SOUTH AMERICA & RUSSIA - Delegations from Argentina and Brazil have been visiting Moscow lately to explore the opportunities to boost their trade with Russia for poultry products and other foods.
The South American meat sector is making a concerted effort to fill the gap in the Russian market left by the ban on imports from the EU, US, Canada, Australia and Norway.
A trade mission from the Argentinian Ministry of Agriculture has been in Moscow in a bid to diversify and expand exports.
The delegation demonstrated the performance of the sector over the last 10 years and future perspectives.
Secretary of Institutional Political and Agricultural Emergency Coordination, Javier Rodriguez, stressed the strategic importance of the relationship with Russia and the work that has been done since early this year in conjunction with the Ministry of Foreign Affairs through the Enhancement Programme and Export Diversification.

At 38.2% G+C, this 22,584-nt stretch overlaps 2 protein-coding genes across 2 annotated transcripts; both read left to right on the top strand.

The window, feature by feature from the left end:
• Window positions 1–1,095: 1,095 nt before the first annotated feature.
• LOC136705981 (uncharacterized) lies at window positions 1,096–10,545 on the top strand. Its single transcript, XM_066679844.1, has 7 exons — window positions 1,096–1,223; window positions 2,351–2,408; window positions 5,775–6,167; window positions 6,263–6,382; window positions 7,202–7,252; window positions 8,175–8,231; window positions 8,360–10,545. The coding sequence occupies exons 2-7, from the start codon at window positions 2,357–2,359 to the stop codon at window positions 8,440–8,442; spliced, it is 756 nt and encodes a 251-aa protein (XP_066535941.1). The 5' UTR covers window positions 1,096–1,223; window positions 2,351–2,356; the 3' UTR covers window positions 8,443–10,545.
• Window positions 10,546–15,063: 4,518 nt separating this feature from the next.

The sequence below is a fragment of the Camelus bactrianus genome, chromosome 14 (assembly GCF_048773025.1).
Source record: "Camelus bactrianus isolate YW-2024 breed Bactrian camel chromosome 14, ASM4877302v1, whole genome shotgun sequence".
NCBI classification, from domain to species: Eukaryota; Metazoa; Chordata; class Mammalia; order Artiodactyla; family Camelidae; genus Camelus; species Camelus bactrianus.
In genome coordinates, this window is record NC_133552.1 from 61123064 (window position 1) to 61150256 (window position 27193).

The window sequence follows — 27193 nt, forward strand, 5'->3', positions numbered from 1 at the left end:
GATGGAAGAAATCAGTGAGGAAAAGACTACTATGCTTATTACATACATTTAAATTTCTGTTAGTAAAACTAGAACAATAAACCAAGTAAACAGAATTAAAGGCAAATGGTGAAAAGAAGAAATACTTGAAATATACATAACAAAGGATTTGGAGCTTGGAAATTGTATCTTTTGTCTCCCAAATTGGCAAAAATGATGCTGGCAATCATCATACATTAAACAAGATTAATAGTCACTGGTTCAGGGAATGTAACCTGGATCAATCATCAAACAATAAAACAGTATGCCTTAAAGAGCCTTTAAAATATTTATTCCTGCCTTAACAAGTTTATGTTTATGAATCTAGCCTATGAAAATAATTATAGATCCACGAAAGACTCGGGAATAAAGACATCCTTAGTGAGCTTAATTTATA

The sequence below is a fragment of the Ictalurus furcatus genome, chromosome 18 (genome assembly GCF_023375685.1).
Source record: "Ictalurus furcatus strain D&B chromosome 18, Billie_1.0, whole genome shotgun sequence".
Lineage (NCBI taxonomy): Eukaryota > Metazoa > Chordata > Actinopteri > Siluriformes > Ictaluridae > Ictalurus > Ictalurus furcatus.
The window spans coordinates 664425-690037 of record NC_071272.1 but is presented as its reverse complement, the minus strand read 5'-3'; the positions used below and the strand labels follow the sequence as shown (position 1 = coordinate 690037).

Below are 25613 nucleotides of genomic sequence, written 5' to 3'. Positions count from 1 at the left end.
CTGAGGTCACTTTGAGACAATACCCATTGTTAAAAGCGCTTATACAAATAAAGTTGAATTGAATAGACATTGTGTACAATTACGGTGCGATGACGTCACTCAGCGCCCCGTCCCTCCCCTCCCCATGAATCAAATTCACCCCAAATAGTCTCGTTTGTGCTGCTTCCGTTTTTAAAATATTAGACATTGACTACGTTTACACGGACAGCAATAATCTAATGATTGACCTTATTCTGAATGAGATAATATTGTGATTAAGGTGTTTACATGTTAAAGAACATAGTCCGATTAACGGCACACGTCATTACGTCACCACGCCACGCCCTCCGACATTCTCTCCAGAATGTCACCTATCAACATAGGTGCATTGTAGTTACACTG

He said that there are good prospects opening up for the export of poultry and other foods.
A total of 113 Argentine firms were present, of which 88 belong to the food industry.
The delegation also took part in the International Fair World Food Moscow, which is the most important in relation to food event held in region.
The event was also attended by meat exporters from Brazil.
The Association of Brazilian Animal Protein (ABPA) said that it was an opportunity to fill the space left after the barriers imposed on the European Union, United States and Australia.
ABPA said that the commercial relationship with Russia, however, is still considered unstable.
“Historically there is some caution in relation to Russia, because the industry does not know how long it can plan and count on the demand of the market,” said the vice president of the ABPA, Rui Vargas.
He said that in the past the industry has come to face oversupply and falling prices after raising investments with a focus on the Russian market.
ABPA and the Brazilian Association of Meat Export Industry (Abiec) have been in Moscow alongside representatives of the Ministry of Agriculture for the World Food Moscow.
The demand for pork and poultry continues to grow in countries like China and Africa, and the food ban from Russia has created an opportunity for Brazil to export even more protein, confirmed Tom Welke, GSI president.
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